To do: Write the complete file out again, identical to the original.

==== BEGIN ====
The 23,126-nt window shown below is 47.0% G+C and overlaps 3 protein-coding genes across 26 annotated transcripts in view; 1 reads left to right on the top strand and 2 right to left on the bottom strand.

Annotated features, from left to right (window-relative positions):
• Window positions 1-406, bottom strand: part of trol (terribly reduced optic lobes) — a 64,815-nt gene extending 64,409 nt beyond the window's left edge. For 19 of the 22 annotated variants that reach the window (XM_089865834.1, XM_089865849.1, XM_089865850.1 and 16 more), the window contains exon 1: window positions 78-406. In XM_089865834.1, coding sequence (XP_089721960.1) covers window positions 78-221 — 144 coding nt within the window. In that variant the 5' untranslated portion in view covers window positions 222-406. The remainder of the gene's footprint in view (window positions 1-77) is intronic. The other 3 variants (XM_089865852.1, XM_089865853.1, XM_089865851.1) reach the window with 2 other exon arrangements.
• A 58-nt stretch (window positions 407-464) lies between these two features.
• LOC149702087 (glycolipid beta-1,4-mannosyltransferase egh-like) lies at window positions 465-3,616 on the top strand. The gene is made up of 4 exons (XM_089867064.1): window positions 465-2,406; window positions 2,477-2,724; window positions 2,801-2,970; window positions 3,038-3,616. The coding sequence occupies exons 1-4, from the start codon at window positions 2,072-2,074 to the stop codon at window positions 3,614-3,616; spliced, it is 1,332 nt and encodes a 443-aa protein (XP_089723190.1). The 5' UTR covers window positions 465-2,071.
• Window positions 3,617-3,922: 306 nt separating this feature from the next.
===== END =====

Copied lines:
The 23,126-nt window shown below is 47.0% G+C and overlaps 3 protein-coding genes across 26 annotated transcripts in view; 1 reads left to right on the top strand and 2 right to left on the bottom strand.

Annotated features, from left to right (window-relative positions):
• Window positions 1-406, bottom strand: part of trol (terribly reduced optic lobes) — a 64,815-nt gene extending 64,409 nt beyond the window's left edge. For 19 of the 22 annotated variants that reach the window (XM_089865834.1, XM_089865849.1, XM_089865850.1 and 16 more), the window contains exon 1: window positions 78-406. In XM_089865834.1, coding sequence (XP_089721960.1) covers window positions 78-221 — 144 coding nt within the window. In that variant the 5' untranslated portion in view covers window positions 222-406. The remainder of the gene's footprint in view (window positions 1-77) is intronic. The other 3 variants (XM_089865852.1, XM_089865853.1, XM_089865851.1) reach the window with 2 other exon arrangements.
• A 58-nt stretch (window positions 407-464) lies between these two features.
• LOC149702087 (glycolipid beta-1,4-mannosyltransferase egh-like) lies at window positions 465-3,616 on the top strand. The gene is made up of 4 exons (XM_089867064.1): window positions 465-2,406; window positions 2,477-2,724; window positions 2,801-2,970; window positions 3,038-3,616. The coding sequence occupies exons 1-4, from the start codon at window positions 2,072-2,074 to the stop codon at window positions 3,614-3,616; spliced, it is 1,332 nt and encodes a 443-aa protein (XP_089723190.1). The 5' UTR covers window positions 465-2,071.
• Window positions 3,617-3,922: 306 nt separating this feature from the next.